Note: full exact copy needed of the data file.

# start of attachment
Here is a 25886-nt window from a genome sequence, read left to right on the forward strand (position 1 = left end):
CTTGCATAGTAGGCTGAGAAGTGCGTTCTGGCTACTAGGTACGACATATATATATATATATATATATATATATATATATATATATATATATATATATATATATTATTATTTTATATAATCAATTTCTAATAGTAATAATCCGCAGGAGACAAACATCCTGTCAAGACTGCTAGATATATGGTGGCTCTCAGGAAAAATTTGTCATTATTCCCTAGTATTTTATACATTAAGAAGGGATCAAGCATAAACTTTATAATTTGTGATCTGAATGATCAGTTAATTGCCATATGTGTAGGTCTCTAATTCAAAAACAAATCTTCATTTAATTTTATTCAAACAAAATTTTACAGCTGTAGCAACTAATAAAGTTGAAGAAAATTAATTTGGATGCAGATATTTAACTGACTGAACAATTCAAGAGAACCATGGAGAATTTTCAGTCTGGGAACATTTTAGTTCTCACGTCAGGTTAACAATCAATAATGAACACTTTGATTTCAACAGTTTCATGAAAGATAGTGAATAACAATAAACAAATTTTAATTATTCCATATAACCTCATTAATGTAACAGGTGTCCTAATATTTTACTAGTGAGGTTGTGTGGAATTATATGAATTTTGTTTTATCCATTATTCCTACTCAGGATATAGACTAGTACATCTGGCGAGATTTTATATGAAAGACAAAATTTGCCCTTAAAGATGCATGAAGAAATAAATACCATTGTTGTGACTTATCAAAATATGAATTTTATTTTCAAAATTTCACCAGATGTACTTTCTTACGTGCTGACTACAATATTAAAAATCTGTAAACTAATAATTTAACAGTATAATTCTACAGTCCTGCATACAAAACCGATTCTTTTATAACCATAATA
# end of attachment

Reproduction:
Here is a 25886-nt window from a genome sequence, read left to right on the forward strand (position 1 = left end):
CTTGCATAGTAGGCTGAGAAGTGCGTTCTGGCTACTAGGTACGACATATATATATATATATATATATATATATATATATATATATATATATATATATATATATTATTATTTTATATAATCAATTTCTAATAGTAATAATCCGCAGGAGACAAACATCCTGTCAAGACTGCTAGATATATGGTGGCTCTCAGGAAAAATTTGTCATTATTCCCTAGTATTTTATACATTAAGAAGGGATCAAGCATAAACTTTATAATTTGTGATCTGAATGATCAGTTAATTGCCATATGTGTAGGTCTCTAATTCAAAAACAAATCTTCATTTAATTTTATTCAAACAAAATTTTACAGCTGTAGCAACTAATAAAGTTGAAGAAAATTAATTTGGATGCAGATATTTAACTGACTGAACAATTCAAGAGAACCATGGAGAATTTTCAGTCTGGGAACATTTTAGTTCTCACGTCAGGTTAACAATCAATAATGAACACTTTGATTTCAACAGTTTCATGAAAGATAGTGAATAACAATAAACAAATTTTAATTATTCCATATAACCTCATTAATGTAACAGGTGTCCTAATATTTTACTAGTGAGGTTGTGTGGAATTATATGAATTTTGTTTTATCCATTATTCCTACTCAGGATATAGACTAGTACATCTGGCGAGATTTTATATGAAAGACAAAATTTGCCCTTAAAGATGCATGAAGAAATAAATACCATTGTTGTGACTTATCAAAATATGAATTTTATTTTCAAAATTTCACCAGATGTACTTTCTTACGTGCTGACTACAATATTAAAAATCTGTAAACTAATAATTTAACAGTATAATTCTACAGTCCTGCATACAAAACCGATTCTTTTATAACCATAATA